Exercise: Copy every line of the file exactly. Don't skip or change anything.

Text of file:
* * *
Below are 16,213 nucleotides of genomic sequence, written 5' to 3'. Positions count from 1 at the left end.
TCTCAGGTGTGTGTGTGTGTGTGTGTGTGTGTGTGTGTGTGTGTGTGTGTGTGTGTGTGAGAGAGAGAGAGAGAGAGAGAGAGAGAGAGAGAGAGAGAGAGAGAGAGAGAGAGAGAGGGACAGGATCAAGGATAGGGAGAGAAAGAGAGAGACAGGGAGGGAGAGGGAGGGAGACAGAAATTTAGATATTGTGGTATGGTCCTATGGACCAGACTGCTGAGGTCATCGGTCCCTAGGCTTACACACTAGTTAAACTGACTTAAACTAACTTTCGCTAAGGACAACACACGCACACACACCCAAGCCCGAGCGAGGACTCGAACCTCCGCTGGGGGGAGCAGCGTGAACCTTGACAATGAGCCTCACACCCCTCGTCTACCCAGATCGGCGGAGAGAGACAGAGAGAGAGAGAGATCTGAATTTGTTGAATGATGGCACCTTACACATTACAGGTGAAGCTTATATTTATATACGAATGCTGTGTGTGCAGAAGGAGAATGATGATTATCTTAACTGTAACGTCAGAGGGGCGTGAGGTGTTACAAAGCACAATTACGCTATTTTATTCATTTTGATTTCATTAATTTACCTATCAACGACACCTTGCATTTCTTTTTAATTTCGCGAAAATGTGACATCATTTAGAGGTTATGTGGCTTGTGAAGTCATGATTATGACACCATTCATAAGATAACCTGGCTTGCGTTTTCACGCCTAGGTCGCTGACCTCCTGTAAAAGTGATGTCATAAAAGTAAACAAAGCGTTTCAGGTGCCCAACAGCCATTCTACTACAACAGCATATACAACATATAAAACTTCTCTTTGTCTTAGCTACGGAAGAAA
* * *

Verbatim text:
Below are 16,213 nucleotides of genomic sequence, written 5' to 3'. Positions count from 1 at the left end.
TCTCAGGTGTGTGTGTGTGTGTGTGTGTGTGTGTGTGTGTGTGTGTGTGTGTGTGTGTGAGAGAGAGAGAGAGAGAGAGAGAGAGAGAGAGAGAGAGAGAGAGAGAGAGAGAGAGAGGGACAGGATCAAGGATAGGGAGAGAAAGAGAGAGACAGGGAGGGAGAGGGAGGGAGACAGAAATTTAGATATTGTGGTATGGTCCTATGGACCAGACTGCTGAGGTCATCGGTCCCTAGGCTTACACACTAGTTAAACTGACTTAAACTAACTTTCGCTAAGGACAACACACGCACACACACCCAAGCCCGAGCGAGGACTCGAACCTCCGCTGGGGGGAGCAGCGTGAACCTTGACAATGAGCCTCACACCCCTCGTCTACCCAGATCGGCGGAGAGAGACAGAGAGAGAGAGAGATCTGAATTTGTTGAATGATGGCACCTTACACATTACAGGTGAAGCTTATATTTATATACGAATGCTGTGTGTGCAGAAGGAGAATGATGATTATCTTAACTGTAACGTCAGAGGGGCGTGAGGTGTTACAAAGCACAATTACGCTATTTTATTCATTTTGATTTCATTAATTTACCTATCAACGACACCTTGCATTTCTTTTTAATTTCGCGAAAATGTGACATCATTTAGAGGTTATGTGGCTTGTGAAGTCATGATTATGACACCATTCATAAGATAACCTGGCTTGCGTTTTCACGCCTAGGTCGCTGACCTCCTGTAAAAGTGATGTCATAAAAGTAAACAAAGCGTTTCAGGTGCCCAACAGCCATTCTACTACAACAGCATATACAACATATAAAACTTCTCTTTGTCTTAGCTACGGAAGAAA